Biology

Decoding the chromatin proteome of a single genomic locus by DNA sequencing

by Tessy Korthout, Deepani W. Poramba-Liyanage, Ila van Kruijsbergen, Kitty F. Verzijlbergen, Frank P. A. van Gemert, Tibor van Welsem, Fred van Leeuwen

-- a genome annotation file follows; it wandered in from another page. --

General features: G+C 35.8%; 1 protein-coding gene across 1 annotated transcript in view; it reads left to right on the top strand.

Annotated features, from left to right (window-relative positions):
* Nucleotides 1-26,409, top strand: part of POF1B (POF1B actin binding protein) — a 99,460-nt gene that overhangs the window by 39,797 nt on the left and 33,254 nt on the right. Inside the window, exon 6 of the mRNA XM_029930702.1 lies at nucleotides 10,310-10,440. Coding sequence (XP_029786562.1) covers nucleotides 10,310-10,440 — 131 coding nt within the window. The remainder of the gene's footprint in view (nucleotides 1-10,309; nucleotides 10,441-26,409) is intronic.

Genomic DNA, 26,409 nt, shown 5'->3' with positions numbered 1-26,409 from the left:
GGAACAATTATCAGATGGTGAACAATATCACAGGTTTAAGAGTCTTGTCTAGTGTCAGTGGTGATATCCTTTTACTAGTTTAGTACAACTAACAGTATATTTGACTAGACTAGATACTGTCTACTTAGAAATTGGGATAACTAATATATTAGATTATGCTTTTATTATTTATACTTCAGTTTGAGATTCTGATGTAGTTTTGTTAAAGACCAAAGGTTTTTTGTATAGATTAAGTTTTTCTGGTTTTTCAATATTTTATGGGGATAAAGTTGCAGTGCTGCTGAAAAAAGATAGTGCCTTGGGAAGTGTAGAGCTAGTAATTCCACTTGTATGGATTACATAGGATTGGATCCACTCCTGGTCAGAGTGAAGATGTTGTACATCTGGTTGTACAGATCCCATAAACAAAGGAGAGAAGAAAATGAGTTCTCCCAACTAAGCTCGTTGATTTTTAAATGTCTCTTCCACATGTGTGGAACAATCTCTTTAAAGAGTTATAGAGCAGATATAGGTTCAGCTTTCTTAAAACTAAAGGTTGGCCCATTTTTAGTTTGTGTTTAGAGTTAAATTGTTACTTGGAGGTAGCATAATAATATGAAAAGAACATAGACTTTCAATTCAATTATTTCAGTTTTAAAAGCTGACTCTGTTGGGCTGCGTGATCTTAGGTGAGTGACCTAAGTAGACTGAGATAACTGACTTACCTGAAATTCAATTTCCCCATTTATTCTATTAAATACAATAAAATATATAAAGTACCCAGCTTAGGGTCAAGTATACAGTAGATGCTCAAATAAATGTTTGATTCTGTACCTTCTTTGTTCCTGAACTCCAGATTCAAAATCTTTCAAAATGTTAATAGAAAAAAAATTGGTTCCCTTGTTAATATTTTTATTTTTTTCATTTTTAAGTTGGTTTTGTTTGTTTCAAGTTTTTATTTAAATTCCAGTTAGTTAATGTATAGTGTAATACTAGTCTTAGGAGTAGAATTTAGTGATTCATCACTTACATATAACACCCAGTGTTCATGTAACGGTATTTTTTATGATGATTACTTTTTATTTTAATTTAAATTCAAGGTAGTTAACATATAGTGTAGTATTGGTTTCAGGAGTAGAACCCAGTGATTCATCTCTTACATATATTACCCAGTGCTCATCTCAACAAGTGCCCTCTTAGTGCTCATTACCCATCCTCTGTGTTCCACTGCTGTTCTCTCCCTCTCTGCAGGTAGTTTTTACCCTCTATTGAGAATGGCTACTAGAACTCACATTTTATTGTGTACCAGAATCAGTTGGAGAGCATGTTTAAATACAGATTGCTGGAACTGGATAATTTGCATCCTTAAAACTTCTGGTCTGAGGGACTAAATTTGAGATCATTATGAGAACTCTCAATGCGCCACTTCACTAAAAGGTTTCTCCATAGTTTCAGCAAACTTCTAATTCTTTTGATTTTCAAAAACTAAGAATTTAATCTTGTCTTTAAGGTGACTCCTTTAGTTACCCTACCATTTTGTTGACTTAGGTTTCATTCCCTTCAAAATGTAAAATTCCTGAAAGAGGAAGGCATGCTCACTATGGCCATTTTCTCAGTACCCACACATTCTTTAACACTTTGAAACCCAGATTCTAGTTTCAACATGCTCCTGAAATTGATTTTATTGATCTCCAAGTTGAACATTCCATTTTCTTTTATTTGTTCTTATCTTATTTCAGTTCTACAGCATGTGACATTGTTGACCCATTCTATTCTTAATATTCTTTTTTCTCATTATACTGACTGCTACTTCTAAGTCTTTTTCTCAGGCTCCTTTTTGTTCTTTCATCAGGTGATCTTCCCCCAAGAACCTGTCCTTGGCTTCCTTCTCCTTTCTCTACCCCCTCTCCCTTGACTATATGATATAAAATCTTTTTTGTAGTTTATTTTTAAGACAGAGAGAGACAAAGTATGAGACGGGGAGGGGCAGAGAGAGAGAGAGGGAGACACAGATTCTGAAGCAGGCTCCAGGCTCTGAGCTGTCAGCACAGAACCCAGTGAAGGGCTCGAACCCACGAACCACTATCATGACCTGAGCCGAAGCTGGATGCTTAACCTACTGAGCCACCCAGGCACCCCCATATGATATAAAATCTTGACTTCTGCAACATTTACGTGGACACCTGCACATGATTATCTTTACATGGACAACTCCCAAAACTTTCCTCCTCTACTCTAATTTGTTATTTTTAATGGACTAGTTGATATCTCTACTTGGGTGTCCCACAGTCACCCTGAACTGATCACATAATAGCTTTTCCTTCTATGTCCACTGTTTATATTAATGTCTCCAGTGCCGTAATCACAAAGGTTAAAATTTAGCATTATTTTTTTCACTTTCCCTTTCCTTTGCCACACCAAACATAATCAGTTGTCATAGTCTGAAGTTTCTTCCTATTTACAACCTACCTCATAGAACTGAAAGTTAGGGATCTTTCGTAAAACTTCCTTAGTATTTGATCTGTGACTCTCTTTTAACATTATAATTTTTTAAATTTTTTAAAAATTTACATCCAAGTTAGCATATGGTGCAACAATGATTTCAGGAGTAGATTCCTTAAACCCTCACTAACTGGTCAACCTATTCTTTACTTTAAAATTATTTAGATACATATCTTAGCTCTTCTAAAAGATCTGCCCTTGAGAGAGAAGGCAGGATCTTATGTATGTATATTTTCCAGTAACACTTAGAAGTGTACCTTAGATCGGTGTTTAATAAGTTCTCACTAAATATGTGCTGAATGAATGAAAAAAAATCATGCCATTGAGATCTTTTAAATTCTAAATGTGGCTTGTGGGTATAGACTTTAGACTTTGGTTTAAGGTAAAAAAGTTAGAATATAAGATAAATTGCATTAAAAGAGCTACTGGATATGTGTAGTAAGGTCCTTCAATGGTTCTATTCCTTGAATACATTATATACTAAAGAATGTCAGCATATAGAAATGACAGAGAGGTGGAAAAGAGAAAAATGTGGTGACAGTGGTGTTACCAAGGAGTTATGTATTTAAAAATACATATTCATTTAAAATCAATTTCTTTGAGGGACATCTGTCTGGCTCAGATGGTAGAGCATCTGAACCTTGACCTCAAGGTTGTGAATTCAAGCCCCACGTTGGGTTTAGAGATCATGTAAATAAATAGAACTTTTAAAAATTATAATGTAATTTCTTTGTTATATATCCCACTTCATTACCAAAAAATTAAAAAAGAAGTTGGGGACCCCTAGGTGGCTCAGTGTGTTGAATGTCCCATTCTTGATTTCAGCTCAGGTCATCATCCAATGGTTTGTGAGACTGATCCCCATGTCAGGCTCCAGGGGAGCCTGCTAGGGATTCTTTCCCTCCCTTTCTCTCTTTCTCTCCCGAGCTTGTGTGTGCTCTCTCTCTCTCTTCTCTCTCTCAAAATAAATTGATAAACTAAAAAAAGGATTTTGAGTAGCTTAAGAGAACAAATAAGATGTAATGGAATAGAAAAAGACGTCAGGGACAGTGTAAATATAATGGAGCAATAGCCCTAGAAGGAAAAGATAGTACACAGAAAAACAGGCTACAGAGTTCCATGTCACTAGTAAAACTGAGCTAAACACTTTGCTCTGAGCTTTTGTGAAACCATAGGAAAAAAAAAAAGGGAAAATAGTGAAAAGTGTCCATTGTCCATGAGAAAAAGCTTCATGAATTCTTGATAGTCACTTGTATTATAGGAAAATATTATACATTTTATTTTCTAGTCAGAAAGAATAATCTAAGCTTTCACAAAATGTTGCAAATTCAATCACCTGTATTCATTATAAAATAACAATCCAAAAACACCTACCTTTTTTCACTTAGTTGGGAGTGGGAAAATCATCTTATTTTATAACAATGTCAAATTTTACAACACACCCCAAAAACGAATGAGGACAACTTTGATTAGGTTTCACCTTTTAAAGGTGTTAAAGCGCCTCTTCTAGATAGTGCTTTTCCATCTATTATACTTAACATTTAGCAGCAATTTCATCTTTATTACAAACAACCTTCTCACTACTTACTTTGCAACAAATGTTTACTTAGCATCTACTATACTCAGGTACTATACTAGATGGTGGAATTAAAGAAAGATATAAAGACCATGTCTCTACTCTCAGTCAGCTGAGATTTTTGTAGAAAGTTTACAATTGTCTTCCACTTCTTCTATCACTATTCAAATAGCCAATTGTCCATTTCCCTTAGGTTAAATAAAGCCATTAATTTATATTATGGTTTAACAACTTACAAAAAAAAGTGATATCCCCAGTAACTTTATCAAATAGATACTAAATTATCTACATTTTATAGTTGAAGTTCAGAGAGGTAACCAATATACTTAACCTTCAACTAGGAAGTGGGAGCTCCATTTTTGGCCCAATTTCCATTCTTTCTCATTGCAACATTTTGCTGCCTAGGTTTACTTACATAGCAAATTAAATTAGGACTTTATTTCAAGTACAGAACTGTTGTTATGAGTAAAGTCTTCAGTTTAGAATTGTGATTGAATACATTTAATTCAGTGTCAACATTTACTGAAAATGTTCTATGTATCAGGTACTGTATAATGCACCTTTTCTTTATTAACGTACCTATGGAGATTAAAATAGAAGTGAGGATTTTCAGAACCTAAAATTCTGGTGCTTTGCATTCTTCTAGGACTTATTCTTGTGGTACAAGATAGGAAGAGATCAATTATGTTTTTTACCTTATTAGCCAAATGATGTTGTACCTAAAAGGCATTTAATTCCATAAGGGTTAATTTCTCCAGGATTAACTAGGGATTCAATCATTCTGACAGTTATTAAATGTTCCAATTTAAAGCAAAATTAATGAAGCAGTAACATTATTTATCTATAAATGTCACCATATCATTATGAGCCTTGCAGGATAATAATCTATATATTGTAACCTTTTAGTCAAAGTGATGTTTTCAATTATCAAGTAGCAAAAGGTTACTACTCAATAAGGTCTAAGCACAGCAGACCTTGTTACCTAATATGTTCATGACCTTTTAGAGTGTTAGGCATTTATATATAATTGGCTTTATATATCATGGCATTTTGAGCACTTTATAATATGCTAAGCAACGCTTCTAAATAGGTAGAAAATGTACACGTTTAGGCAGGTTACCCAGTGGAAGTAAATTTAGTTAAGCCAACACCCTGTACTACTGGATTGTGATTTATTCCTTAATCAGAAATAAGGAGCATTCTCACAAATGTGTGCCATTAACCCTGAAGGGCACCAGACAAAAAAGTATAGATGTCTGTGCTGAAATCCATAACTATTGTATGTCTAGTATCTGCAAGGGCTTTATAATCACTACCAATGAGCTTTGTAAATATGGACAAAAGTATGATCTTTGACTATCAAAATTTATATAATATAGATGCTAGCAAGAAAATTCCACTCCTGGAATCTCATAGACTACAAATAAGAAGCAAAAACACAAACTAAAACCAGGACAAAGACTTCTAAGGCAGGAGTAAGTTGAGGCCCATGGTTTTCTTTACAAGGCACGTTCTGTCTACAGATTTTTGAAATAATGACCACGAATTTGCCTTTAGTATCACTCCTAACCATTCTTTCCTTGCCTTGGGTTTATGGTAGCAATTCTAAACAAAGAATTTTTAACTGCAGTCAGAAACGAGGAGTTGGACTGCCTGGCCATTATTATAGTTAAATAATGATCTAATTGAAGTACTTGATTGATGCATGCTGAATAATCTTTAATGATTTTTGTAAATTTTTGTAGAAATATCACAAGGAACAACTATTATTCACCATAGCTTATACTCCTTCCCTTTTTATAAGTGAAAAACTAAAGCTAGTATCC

Transcription, replication, and repair involve interactions of specific genomic loci with many different proteins. How these interactions are orchestrated at any given location and under changing cellular conditions is largely unknown because systematically measuring protein–DNA interactions at a specific locus in the genome is challenging. To address this problem, we developed Epi-Decoder, a Tag-chromatin immunoprecipitation-Barcode-Sequencing (TAG-ChIP-Barcode-Seq) technology in budding yeast. Epi-Decoder is orthogonal to proteomics approaches because it does not rely on mass spectrometry (MS) but instead takes advantage of DNA sequencing. Analysis of the proteome of a transcribed locus proximal to an origin of replication revealed more than 400 interacting proteins. Moreover, replication stress induced changes in local chromatin proteome composition prior to local origin firing, affecting replication proteins as well as transcription proteins. Finally, we show that native genomic loci can be decoded by efficient construction of barcode libraries assisted by clustered regularly interspaced short palindromic repeats and CRISPR-associated protein 9 (CRISPR/Cas9). Thus, Epi-Decoder is an effective strategy to identify and quantify in an unbiased and systematic manner the proteome of an individual genomic locus by DNA sequencing.

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